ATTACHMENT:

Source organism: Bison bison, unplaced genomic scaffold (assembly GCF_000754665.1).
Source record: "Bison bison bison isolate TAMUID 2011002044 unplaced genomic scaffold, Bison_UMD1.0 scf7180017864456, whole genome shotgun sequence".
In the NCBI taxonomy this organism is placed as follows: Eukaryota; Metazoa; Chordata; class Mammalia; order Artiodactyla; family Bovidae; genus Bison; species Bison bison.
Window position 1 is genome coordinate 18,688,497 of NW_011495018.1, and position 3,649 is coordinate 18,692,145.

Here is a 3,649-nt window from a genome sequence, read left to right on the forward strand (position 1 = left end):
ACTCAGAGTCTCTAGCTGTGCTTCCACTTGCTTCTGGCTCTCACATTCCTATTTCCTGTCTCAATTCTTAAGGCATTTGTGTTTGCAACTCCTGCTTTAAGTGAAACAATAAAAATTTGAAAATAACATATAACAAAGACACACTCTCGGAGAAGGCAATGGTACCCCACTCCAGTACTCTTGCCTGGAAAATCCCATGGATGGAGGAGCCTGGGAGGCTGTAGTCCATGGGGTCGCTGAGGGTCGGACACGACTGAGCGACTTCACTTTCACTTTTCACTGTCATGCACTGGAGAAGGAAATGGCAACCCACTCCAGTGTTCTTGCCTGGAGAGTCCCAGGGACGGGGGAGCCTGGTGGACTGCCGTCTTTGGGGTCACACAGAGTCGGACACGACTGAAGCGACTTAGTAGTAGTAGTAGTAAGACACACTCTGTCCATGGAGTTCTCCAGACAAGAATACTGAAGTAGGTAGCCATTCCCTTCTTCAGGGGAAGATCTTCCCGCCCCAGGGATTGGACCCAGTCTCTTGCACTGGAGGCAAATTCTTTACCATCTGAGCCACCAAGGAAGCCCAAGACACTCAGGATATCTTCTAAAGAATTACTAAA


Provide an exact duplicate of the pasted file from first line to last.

Source organism: Bison bison, unplaced genomic scaffold (assembly GCF_000754665.1).
Source record: "Bison bison bison isolate TAMUID 2011002044 unplaced genomic scaffold, Bison_UMD1.0 scf7180017864456, whole genome shotgun sequence".
In the NCBI taxonomy this organism is placed as follows: Eukaryota; Metazoa; Chordata; class Mammalia; order Artiodactyla; family Bovidae; genus Bison; species Bison bison.
Window position 1 is genome coordinate 18,688,497 of NW_011495018.1, and position 3,649 is coordinate 18,692,145.

Here is a 3,649-nt window from a genome sequence, read left to right on the forward strand (position 1 = left end):
ACTCAGAGTCTCTAGCTGTGCTTCCACTTGCTTCTGGCTCTCACATTCCTATTTCCTGTCTCAATTCTTAAGGCATTTGTGTTTGCAACTCCTGCTTTAAGTGAAACAATAAAAATTTGAAAATAACATATAACAAAGACACACTCTCGGAGAAGGCAATGGTACCCCACTCCAGTACTCTTGCCTGGAAAATCCCATGGATGGAGGAGCCTGGGAGGCTGTAGTCCATGGGGTCGCTGAGGGTCGGACACGACTGAGCGACTTCACTTTCACTTTTCACTGTCATGCACTGGAGAAGGAAATGGCAACCCACTCCAGTGTTCTTGCCTGGAGAGTCCCAGGGACGGGGGAGCCTGGTGGACTGCCGTCTTTGGGGTCACACAGAGTCGGACACGACTGAAGCGACTTAGTAGTAGTAGTAGTAAGACACACTCTGTCCATGGAGTTCTCCAGACAAGAATACTGAAGTAGGTAGCCATTCCCTTCTTCAGGGGAAGATCTTCCCGCCCCAGGGATTGGACCCAGTCTCTTGCACTGGAGGCAAATTCTTTACCATCTGAGCCACCAAGGAAGCCCAAGACACTCAGGATATCTTCTAAAGAATTACTAAA